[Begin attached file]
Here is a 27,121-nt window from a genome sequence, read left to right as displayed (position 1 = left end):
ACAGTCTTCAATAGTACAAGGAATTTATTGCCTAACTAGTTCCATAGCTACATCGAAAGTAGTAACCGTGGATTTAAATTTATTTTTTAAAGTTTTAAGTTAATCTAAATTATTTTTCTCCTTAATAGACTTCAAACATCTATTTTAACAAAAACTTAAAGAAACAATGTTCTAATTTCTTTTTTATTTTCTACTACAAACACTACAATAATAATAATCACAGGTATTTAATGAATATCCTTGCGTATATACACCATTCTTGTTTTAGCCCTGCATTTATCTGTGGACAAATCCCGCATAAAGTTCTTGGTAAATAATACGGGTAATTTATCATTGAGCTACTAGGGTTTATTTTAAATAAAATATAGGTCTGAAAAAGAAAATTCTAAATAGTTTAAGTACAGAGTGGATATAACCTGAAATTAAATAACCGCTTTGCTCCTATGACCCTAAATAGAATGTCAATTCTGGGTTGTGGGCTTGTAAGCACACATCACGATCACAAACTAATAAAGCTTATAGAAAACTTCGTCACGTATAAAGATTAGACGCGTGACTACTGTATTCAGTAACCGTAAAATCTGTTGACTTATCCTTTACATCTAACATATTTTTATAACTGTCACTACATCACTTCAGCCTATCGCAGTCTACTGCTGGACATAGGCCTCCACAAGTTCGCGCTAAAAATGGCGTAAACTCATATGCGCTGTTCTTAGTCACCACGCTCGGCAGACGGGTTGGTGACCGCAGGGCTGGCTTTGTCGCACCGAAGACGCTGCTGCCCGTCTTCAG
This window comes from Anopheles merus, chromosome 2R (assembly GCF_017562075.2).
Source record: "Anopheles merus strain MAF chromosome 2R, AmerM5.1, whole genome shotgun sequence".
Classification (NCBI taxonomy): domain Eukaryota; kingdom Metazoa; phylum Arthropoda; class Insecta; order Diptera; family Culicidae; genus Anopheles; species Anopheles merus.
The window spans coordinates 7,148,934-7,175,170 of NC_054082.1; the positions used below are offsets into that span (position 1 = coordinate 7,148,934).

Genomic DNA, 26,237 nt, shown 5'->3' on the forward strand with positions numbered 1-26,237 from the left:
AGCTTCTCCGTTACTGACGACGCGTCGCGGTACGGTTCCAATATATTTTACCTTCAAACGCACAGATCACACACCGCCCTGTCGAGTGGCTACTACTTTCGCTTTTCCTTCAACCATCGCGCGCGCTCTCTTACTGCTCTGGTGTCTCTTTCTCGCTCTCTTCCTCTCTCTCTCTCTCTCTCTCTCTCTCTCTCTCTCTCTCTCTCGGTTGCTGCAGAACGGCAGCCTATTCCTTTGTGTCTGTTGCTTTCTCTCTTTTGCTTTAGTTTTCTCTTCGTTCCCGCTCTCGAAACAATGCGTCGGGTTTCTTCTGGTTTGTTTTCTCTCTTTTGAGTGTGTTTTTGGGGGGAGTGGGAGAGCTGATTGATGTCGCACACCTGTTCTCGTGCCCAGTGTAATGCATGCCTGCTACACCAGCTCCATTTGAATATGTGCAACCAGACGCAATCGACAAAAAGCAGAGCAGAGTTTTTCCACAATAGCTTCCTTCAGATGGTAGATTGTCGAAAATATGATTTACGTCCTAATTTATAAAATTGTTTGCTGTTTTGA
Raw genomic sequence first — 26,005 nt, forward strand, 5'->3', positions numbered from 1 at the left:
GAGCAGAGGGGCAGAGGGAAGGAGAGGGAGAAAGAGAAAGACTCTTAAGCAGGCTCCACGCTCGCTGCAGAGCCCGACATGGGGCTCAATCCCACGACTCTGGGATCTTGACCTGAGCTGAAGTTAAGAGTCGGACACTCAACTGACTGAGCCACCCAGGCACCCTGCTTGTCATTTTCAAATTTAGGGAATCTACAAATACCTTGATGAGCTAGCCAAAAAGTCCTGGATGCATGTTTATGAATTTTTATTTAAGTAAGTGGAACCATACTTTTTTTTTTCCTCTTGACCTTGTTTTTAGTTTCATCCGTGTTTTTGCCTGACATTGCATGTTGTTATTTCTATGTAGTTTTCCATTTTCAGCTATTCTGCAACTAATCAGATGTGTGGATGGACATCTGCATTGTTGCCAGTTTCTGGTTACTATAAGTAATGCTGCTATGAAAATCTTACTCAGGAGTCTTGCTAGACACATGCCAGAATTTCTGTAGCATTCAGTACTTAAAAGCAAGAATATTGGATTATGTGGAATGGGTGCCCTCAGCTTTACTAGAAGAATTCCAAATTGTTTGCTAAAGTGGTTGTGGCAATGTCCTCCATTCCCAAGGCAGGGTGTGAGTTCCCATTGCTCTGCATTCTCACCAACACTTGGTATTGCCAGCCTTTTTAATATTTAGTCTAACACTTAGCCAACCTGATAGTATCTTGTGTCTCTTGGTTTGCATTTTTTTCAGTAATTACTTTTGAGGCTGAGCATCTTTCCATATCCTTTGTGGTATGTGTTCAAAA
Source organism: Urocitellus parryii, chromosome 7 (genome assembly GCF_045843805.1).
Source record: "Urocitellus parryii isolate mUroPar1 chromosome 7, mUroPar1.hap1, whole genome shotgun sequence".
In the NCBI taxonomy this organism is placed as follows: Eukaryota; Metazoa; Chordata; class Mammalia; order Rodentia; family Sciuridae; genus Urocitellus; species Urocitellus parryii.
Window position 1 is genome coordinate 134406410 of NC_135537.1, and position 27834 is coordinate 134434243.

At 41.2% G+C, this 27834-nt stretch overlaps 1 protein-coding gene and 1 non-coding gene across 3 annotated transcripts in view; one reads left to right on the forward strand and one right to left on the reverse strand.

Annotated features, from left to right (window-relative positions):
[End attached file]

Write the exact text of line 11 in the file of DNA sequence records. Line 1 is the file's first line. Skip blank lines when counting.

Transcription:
Source organism: Urocitellus parryii, chromosome 7 (genome assembly GCF_045843805.1).